Lillie Walsh, a Junior at Goddard College, has a collection of old and new instant cameras that she uses to help decorate her dorm. “I use my father’s old Polaroid 600 from the ’90s, and I also own a couple of Fujifilm Instax Mini cameras.” Christel Langué, who graduated from Lehigh University last year, also likes using instant cameras because they create photographs that are more lasting than the ones filling up her cell phone. “One thing that makes me sad about smartphones is that we take so many pictures and never look at them again. Polaroid walls are a fun way to make memories and not forget about them.” If you do prefer using your smartphone as a camera and want to make prints of your digital images, our panel of cool students told us to check out Framebridge for affordable printing and framing, Parabo Press for customizing photos using retro filters and square formats, and Snapfish, which lets you print tons of photos cheaply and quickly through an app.
Nicolas DeStevens, who graduated from Philadelphia University with a degree in fashion marketing last year, told us he has seen a lot of students using disposable cameras instead of instant ones. “One trend that is pretty big right now is using disposable cameras, like the ’90s. Once the pics are developed, just stick them on your wall.”
Carl Escoffier, a recent graduate of Leeds University who is about to start at Goldsmiths, recommends this framed limited-edition vintage print of Muhammad Ali to anyone who, like him, could use some help him with “Monday morning motivation.”
A handful of students recommend buying poster versions of famous works of art, including Youcha, who directed us to this poster of a Mark Rothko painting. He says it will make you “seem educated” in addition to “adding color to an otherwise bland room.”
Apodaca says her favorite posters come from artist Paul Baxendale, who shares his work on Instagram via the handle @fieldstudieseditions. She likes them “because they add a modern, southwestern vibe to my room.” This print is available in a bunch of sizes so you can tailor it to your gallery wall.
Both Annabelle Williams, a senior at the UPenn, and her friend and recent UPenn graduate Shiv-Louis van de Ven told us that vintage-looking city maps are a great way add a touch of home to a dorm-room gallery wall. Williams directed us to this brand for its map of Philadelphia (where she hails from); that map is currently out of stock, but there are a ton of other available options, like this print of Atlanta.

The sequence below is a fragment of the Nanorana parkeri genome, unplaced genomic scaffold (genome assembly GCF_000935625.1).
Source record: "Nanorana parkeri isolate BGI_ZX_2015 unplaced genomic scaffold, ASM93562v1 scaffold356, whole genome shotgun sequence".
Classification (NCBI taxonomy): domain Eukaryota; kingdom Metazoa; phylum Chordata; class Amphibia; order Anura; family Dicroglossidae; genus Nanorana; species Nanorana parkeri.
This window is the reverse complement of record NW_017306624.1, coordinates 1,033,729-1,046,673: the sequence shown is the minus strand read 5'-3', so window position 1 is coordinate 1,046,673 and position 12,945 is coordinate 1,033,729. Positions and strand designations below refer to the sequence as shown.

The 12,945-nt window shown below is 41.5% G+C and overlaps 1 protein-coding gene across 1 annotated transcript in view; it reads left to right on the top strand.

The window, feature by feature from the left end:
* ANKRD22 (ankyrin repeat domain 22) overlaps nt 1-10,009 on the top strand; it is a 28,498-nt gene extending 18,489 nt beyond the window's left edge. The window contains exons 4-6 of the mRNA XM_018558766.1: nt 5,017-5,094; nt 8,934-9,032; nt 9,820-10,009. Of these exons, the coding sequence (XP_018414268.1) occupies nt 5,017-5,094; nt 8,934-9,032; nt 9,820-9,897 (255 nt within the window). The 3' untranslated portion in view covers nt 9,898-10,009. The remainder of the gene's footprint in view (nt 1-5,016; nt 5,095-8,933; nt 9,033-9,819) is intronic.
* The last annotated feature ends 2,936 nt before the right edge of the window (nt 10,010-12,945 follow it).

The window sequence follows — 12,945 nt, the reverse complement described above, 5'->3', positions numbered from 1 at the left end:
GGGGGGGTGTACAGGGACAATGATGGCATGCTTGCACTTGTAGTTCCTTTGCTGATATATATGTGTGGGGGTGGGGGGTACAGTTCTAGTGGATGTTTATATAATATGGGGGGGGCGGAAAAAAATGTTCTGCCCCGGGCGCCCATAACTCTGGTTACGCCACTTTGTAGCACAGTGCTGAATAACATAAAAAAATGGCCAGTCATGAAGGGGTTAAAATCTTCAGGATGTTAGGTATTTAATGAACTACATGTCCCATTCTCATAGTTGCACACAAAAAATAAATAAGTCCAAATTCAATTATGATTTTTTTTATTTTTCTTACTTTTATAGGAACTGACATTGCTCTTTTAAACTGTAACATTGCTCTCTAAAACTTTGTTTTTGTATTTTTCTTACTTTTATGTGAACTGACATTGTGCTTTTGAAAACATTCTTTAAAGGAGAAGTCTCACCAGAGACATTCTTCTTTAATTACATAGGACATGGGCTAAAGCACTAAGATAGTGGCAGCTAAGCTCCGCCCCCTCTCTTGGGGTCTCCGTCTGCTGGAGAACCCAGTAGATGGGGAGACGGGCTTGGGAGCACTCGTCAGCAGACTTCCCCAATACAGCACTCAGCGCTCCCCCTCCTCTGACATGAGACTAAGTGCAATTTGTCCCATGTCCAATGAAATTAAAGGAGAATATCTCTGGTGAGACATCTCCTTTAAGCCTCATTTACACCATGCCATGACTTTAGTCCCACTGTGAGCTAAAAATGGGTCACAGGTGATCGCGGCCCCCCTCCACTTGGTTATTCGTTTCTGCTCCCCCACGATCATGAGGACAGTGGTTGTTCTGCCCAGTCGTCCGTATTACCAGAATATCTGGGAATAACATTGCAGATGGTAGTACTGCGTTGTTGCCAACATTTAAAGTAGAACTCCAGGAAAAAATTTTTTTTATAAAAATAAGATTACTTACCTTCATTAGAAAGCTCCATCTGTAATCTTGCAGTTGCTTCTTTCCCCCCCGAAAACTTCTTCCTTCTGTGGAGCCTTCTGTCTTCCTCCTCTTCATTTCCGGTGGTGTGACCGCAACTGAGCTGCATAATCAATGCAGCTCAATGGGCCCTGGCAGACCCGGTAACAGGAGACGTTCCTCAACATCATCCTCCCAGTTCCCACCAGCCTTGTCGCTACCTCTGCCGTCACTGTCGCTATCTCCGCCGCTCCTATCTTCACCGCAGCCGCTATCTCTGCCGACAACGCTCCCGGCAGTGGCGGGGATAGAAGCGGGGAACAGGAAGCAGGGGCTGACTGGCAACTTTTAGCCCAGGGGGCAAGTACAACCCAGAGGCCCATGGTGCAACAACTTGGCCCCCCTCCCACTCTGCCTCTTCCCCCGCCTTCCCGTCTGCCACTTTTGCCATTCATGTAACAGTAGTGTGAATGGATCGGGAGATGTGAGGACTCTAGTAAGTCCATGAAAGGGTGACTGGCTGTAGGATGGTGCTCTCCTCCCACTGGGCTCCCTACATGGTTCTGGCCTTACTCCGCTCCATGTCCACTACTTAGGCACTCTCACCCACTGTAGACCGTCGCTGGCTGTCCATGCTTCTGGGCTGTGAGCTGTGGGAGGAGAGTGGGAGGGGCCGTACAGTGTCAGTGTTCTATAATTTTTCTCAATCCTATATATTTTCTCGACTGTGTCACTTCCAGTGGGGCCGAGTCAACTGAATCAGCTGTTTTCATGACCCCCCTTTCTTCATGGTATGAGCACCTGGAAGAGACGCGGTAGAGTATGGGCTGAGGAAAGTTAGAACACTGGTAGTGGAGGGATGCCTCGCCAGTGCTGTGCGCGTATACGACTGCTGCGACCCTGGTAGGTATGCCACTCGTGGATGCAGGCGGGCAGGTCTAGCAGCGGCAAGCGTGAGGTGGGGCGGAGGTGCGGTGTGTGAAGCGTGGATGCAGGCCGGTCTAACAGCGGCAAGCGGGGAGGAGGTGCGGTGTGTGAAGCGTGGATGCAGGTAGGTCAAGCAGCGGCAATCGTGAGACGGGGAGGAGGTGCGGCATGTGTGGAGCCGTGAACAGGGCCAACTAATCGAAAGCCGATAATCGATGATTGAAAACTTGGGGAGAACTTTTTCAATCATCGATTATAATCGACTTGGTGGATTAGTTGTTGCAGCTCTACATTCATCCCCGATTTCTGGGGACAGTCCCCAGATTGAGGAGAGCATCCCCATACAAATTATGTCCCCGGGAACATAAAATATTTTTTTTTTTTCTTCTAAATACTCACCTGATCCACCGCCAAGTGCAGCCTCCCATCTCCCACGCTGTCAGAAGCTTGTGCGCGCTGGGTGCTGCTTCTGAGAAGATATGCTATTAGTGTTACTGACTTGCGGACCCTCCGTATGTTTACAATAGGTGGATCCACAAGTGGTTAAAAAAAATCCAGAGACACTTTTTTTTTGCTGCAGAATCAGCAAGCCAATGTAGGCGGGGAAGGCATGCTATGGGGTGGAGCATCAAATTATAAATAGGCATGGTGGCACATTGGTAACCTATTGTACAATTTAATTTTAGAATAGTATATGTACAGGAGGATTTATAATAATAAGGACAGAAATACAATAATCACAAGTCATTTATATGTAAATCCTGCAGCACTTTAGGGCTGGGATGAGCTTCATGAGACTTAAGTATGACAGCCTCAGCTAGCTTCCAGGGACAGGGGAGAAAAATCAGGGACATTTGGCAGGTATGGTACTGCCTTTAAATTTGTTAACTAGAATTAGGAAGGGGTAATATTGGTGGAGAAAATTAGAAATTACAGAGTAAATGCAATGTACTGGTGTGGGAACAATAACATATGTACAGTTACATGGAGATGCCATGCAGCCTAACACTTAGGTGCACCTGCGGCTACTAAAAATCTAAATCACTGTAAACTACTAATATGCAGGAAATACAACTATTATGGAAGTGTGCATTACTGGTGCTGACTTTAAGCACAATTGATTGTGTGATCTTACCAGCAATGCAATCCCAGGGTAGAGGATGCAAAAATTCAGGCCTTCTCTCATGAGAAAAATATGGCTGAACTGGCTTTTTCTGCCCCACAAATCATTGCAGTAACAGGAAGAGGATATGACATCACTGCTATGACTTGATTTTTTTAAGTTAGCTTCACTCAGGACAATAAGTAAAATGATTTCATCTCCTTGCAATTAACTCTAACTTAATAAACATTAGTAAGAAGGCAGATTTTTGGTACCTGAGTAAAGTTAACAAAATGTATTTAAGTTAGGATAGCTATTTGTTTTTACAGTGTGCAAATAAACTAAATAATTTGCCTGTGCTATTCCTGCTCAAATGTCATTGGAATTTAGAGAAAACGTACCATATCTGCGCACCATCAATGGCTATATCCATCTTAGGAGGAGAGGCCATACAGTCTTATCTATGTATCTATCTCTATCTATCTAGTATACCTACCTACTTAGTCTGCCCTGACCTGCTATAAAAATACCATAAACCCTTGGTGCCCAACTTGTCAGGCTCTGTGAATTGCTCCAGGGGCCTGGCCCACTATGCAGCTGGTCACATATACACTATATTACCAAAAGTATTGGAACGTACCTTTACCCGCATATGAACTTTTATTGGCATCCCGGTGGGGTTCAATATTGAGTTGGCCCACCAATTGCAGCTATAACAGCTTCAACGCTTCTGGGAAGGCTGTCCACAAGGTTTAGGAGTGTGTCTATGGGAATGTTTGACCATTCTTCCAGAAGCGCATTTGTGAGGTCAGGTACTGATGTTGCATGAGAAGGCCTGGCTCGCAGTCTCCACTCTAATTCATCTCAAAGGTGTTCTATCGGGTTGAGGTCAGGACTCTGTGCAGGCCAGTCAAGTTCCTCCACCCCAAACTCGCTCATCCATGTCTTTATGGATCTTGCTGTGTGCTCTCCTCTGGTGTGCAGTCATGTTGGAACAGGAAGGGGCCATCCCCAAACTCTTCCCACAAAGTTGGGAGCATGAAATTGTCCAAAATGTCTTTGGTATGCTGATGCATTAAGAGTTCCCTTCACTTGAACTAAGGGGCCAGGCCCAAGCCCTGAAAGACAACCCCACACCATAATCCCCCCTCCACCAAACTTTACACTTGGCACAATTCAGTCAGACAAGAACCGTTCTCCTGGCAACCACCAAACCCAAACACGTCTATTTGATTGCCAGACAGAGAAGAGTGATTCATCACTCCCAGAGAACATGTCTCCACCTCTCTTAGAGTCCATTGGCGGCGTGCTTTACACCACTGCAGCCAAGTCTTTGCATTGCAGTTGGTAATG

Many dorms have rules against candles because they pose a fire hazard. But of the 14 students who say it’s important to have something to mask dorm-room funk, candles were the most recommended thing to do so by far, with eight students telling us that scented candles are essential to creating an inviting atmosphere. “You really never want to be in someone’s space if it’s dirty or smelly,” says Langué, who suggests getting an essential-oil diffuser if your dorm doesn’t allow candles (or you don’t think you can sneak one in). Van de Ven likes this one from Malin & Goetz because of its “rich earthy notes that say style, not skunk.” Vujic adds that, despite her campus’s no-open-flame rule, in her experience, “people just have candles anyway and hide them when it’s time to check on dorms.”
For those who believe that rules aren’t made to be broken, this essential-oil diffuser from Muji is another effective way to freshen dorm-room air. Three students, including Park (who has used this to mask the aroma of his frat house), say they prefer using electric oil diffusers because, while candles look nice, a diffuser does a better job at improving the scent of an entire room.
Another three students say they like reed diffusers, which freshen air through the slow evaporation of essential oils and require neither flame nor electricity. Theo Hales, a former Eton student and a current second-year student at the Imperial College of London, says that his reed diffuser was a worthwhile investment because it became an integral part of his dorm décor. “I had a reed diffuser in my room for the last two years and the improvement was massive,” he says.
“It’s really hard to have people over when the only seating options are the floor or crowding onto someone’s bed,” says Tulane junior Sanjali DeSilva, 1 of 12 students who mentioned extra comfortable seating as a must-have for dorm-room hangs. Six students said the best kind of extra seating is a structured floor pillow that can either be sat on or leaned against. Meg Schwieterman, a sophomore from the University of South Carolina with her own style blog, and Tu specifically recommended these square pillows from Urban Outfitters. Schwieterman says they’re “the perfect extra seating to pull out when you have guests, like a beanbag’s cool older sister.”